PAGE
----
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5 sustainable design challenges and how to overcome them
Reading time 12 mins
- The tech industry is both a solution and contributor to the climate crisis and numerous challenges that nature, the environment, and people are facing
- A sustainable development approach is essential to ensuring the needs of future generations will be met
- Significant sustainable design challenges include: natural resource depletion, electronic waste pollution, high energy consumption, social inequality, and a lack of standardised carbon accounting and disclosure policies
- Designing for sustainability requires us to look at each stage of the product development cycle and ask ourselves where we can improve
- Possible solutions include: Using low impact and low-polluting raw materials; offering solutions for end-of-life products (e.g. take-back or refurbishment programs); running cloud operations in regions using renewable energy; implementing an Environment, Social, and Governance (ESG) policy; and using a standardised sustainability framework for guidance (if not accuracy) on best carbon accounting practices
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The tech ecosystem is a powerful force that drives progress and has a significant role in finding solutions for the climate crisis and numerous challenges that people and the environment are facing (e.g. environmental monitoring solutions). At the same time, the negative impact of the technology industry on the environment, climate, and people cannot be ignored and poses significant sustainable design challenges:
- Natural resource depletion
- Electronic waste pollution
- High energy consumption
- Social inequality
- Unstandardised carbon accounting and disclosure practices
Sustainable development is integral to ensuring the well-being and longevity of future generations: development that meets the needs of the present without compromising the ability of future generations to meet their own needs. For example, there were an estimated 15 billion mobile devices worldwide in 2021 (almost double the number of people!), which is expected to reach 18.22 billion by 2025 – but the raw materials needed to produce them aren’t limitless…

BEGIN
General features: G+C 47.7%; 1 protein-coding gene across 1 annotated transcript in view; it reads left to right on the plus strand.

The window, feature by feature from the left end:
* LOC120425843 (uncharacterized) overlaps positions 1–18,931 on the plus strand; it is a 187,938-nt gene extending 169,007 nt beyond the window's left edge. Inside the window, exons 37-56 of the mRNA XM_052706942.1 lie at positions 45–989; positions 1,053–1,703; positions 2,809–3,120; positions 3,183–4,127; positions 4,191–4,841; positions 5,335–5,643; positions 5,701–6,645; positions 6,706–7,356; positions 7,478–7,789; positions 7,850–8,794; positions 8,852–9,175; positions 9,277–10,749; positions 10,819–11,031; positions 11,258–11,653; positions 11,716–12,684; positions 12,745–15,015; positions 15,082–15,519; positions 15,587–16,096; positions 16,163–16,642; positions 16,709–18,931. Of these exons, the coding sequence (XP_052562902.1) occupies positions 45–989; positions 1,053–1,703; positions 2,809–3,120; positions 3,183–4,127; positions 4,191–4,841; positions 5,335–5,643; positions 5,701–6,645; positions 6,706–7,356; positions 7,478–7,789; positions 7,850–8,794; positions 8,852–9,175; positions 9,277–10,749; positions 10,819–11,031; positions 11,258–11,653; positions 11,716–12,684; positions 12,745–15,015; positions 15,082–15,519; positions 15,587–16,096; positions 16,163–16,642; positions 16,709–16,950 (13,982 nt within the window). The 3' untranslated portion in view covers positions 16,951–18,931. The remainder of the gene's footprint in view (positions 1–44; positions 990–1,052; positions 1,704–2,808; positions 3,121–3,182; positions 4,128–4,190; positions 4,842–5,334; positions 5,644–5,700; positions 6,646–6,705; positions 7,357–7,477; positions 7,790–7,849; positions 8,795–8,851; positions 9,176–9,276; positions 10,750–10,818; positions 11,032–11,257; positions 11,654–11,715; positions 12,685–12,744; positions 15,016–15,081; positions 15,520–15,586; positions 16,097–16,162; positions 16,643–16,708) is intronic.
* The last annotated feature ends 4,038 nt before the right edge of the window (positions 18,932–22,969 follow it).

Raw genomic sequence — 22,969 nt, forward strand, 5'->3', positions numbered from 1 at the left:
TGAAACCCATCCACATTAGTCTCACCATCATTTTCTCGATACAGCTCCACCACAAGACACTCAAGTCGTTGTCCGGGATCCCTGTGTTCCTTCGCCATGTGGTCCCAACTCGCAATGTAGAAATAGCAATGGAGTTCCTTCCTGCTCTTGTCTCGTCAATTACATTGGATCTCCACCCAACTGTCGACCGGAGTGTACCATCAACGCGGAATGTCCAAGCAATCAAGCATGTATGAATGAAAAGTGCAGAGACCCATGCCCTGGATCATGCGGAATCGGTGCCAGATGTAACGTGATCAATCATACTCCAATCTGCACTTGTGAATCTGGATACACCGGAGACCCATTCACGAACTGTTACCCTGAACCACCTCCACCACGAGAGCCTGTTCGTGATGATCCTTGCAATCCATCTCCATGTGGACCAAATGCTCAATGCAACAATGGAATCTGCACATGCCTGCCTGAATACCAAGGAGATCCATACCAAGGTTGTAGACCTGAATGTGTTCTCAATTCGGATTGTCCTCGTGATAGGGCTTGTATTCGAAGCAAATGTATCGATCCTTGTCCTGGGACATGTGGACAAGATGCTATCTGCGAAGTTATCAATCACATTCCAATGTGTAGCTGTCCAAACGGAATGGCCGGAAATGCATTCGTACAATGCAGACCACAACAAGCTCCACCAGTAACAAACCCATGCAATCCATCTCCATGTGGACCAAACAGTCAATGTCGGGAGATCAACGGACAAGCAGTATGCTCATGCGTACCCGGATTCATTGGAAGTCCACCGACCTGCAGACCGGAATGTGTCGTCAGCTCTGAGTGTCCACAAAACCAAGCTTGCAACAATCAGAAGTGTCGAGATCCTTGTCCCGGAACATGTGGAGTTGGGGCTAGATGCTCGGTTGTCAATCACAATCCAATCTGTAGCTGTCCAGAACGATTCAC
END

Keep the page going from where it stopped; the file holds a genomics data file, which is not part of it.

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What does designing for sustainability mean?
The importance of sustainable design is undeniable, but designing for sustainability itself is challenging. For example, rechargeable batteries are better for the environment than disposable ones. However, a key production component, cobalt isn’t an infinite resource. Worse still, because over 60% of cobalt is sourced from one country in central Africa, regional instability, social inequality, resource competition and depletion, and environmental degradation have increased. Thereby exposing one side of the tech industry’s dark underbelly.
Designing for sustainability requires us to look at each stage of the product development cycle and ask ourselves how these processes can be redesigned better:
What raw materials is it made from, and what sustainable alternatives exist?
How is it manufactured, and who is impacted?
How is it used during its lifetime?
How is it transported?
What happens to it when it dies?
The traditionally linear approach to product design (take → make → use → waste) is inherently unsustainable. However, by implementing a sustainable design approach, this process becomes a circular one that encourages us to do no/less harm to the planet (e.g. design for durability, disassembly, and recyclability) and ensures that people at all stages of the supply chain aren’t harmed either (e.g. human rights violations where raw materials are mined or poor working conditions in factories or warehouses).